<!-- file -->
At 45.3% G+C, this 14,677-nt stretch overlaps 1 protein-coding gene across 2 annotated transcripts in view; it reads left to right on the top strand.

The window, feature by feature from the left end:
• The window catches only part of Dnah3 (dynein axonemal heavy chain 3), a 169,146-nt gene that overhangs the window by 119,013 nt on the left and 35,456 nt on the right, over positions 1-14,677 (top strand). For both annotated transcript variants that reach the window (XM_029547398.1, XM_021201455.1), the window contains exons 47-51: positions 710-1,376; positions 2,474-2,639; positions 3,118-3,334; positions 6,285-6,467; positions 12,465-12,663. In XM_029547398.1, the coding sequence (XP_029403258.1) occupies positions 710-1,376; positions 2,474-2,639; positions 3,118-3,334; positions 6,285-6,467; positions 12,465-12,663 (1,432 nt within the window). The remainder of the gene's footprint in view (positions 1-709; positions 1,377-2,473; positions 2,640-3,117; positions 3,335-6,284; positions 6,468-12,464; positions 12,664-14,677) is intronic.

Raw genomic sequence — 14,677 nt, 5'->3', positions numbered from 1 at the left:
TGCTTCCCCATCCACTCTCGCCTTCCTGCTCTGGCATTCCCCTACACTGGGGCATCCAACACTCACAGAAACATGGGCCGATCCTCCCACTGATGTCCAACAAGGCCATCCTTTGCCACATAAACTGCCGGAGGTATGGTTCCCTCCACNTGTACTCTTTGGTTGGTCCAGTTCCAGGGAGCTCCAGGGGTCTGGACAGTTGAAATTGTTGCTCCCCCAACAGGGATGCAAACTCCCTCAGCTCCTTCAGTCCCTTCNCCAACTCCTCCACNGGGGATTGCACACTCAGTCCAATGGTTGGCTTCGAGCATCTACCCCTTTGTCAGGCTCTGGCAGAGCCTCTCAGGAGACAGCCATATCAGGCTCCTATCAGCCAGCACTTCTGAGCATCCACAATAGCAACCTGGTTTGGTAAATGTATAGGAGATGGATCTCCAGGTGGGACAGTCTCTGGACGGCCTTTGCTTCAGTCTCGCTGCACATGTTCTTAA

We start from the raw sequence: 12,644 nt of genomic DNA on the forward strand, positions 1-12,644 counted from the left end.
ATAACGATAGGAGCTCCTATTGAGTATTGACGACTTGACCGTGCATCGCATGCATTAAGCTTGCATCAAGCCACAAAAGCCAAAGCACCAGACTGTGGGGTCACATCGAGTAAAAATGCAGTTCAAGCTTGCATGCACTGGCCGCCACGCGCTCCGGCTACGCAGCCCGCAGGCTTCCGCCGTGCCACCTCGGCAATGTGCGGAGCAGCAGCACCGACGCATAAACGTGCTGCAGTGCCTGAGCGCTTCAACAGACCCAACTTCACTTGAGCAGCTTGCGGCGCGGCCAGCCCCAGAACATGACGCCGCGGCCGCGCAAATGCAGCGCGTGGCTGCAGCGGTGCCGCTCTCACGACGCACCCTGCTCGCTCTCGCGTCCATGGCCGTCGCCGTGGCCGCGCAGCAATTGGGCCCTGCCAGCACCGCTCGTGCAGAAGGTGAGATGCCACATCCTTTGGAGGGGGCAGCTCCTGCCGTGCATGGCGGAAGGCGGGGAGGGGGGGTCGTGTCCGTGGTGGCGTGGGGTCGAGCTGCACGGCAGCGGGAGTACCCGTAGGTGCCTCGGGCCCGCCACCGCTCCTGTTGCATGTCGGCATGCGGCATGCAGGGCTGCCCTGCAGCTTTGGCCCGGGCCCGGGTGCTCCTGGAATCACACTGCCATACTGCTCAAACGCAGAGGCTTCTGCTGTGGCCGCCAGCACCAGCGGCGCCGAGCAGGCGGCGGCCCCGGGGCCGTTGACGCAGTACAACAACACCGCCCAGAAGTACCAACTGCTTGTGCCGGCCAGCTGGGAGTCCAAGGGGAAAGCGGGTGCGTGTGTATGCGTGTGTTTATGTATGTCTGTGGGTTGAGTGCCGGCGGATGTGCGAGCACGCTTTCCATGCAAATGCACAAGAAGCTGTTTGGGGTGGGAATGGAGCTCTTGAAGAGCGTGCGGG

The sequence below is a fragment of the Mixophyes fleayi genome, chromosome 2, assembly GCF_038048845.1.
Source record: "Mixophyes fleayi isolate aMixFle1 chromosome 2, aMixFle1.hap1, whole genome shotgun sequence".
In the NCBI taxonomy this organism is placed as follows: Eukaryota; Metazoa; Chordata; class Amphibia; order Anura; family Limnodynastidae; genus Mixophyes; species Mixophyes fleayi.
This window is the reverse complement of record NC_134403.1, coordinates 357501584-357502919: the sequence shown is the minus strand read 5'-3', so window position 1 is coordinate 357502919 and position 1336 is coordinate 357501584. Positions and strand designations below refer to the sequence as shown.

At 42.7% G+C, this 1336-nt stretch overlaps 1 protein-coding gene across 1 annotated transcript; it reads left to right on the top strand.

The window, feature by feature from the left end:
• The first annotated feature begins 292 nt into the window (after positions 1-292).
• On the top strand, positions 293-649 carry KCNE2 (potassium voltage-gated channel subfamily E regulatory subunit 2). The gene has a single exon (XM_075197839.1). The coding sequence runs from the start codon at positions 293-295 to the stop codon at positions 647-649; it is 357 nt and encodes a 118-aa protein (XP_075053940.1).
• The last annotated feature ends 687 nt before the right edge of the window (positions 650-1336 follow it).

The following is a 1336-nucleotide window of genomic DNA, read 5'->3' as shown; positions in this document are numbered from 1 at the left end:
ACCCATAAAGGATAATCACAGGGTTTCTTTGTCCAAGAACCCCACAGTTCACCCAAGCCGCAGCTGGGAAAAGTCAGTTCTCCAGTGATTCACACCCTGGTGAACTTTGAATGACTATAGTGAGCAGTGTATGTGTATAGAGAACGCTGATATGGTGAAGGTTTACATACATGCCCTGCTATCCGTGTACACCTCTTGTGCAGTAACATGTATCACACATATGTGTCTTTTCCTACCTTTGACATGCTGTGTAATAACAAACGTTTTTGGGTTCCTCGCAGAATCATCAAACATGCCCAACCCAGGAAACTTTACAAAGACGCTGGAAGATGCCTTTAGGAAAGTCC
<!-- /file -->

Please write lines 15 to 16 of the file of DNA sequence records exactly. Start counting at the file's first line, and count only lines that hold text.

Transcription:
• On the top strand, positions 293-649 carry KCNE2 (potassium voltage-gated channel subfamily E regulatory subunit 2). The gene has a single exon (XM_075197839.1). The coding sequence runs from the start codon at positions 293-295 to the stop codon at positions 647-649; it is 357 nt and encodes a 118-aa protein (XP_075053940.1).
• The last annotated feature ends 687 nt before the right edge of the window (positions 650-1336 follow it).